now for the first time to be made familiar
to the popular eye. Here is plating: of
metals, melting, burnishing, fusing, weld
ing, by means of this unseen force.
Here are. machines which go down under
tho ground or far into long tunnels .and
bore holes and draw cars loaded withmia--
eral or hoist weights to tha surface, deriv
ing their power by means of a little wire
which may be run anywhere and to any
distance, and which gives off neither -
steam, gas nor smoke. Here are acres and
acres of electrical devices which vou will
have to study very carefully if you am to
understand their purpose and use. Of
such are the meteorological, surgical and
optical instruments of the French and
Germans, the latter people excelling in
these scientific applications of electricity.
They show thermometers which one may
put in his green house or in hisminoor
granary and have its temperature regis
tered constantly in his parlor or office.
They have compasses whoso polarity has
been strengthened by storage batteries, so
that mariners who sail in high latitudes.
or near the poles, may not be troubled by
wobbly needles. They have surgical in
struments which enable operators to look
all through a man's body, up his nose,
down his throat, into his eyeballs.
Hour lovers co to the plaisance on a
bright, warm day and vant to have a
novel ride let them charter a sedan chair
with two or three EcvDtians to carrv it.
and they arc sure of a lively time. These
conveyances are becoming quite popular.
They are especially good for lovers, for two
persons may ride in ono chair if trouble be
taken to find ono of the larger sort manned
by three and sometimes by four sons of
Cairo. The chairs aro not as comfortable
as the wheel-chairs, and cost more, but
they are such a novelty, and some people
are so fond of doing those things which at
tract the attention of the multitude, that
the brown and perspiring foreigners are
kept constantly on the move. They have
a very awkward, shuffling gait, and they
are all stoop-HhouIdered. But they are
making more money than they ever made
before in all their lives, and American
lovers are not the only people who are
willing to give them good coin, either.
Ex -Officials Free.
Lincoln, June 6. In the case of Tom
"Ro-ntnn Px-jiTwlitnr Cnntnfn TTill .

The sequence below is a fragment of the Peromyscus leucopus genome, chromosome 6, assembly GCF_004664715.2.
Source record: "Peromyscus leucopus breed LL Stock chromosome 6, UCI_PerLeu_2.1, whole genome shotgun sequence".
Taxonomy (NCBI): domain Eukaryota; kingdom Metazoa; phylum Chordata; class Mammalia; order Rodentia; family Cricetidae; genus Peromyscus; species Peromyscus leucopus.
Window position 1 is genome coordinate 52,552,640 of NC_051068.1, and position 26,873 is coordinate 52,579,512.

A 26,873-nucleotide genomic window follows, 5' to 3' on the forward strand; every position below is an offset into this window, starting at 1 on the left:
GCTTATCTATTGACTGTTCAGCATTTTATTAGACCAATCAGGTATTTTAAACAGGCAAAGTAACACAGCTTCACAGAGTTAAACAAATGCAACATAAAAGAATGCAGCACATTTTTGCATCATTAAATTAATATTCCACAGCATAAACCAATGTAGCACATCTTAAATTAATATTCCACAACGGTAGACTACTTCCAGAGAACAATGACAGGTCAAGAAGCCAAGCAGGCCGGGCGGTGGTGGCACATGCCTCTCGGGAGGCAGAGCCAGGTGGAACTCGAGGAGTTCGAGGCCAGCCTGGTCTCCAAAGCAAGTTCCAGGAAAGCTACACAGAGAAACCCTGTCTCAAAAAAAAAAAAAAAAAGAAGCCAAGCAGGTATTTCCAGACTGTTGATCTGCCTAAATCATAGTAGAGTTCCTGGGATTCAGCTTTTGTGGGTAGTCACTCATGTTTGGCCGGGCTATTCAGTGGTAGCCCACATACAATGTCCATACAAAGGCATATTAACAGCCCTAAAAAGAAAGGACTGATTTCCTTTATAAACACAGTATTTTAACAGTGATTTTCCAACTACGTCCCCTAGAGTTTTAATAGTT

had heard so before, orhadreau it in the anflit and ex-Attorney General Leese
papers, but here we have tha proof of it. ' . . , . , :
Here are tho. machines and Cevices and
applications to speak for themselves. Here
is the evidence of the amazing manner in
which electricity has pervaded all the in
dustries and nearly all the a?ts. Thero
would bo difficulty in selecting a field of
human effort in which it has not already
m i da its appearance . in. pneorm or an
the supreme court unanimously decided
that they are not impeachable.
Hot Wave In Washington.
Washington, June 6. A hot wave
struck this city and several prostrations
from heat have been reported, one of
which proved fatal. ,. .
The Foremost Show of all the World in all its 'Segal Splendor.
Tight at a Kentucky Election. .
Middlesboro, Ky., JuneG. The Dem
ocrats of Cell county held a primary
meeting to select county committeemen.
Excitement ran high, and at Pineville,
the county seat, culminated ia a pitched
battle, in which knives, pistols and Win
chesters were used. John Jones and
Levi Haskins were killed, 'and Sam
Green and another mortally wounded.
Too Devoted to HU Client.
Cheyenne, June G. The trial of Law
yer Taggart began. He is charged with
supplying Kmch McKinney, a notorious
desperado and cattle thief, when in jail
:iere, with a revolver. McKinney held
the jail officials at bay a whole day be7
Kansas City. June G. Tho Burling
ton has announced a rate from St. Louis
to' Denver, Colorado Springs and Pueblo
of 18.50, the round trip rate being $31.
The basing rate for southern points west
of the Missouri river will be $G and after
Wednesday $& will be the selling rate.
MUSEUM AND MENAGERIE ALLIED WITH AMER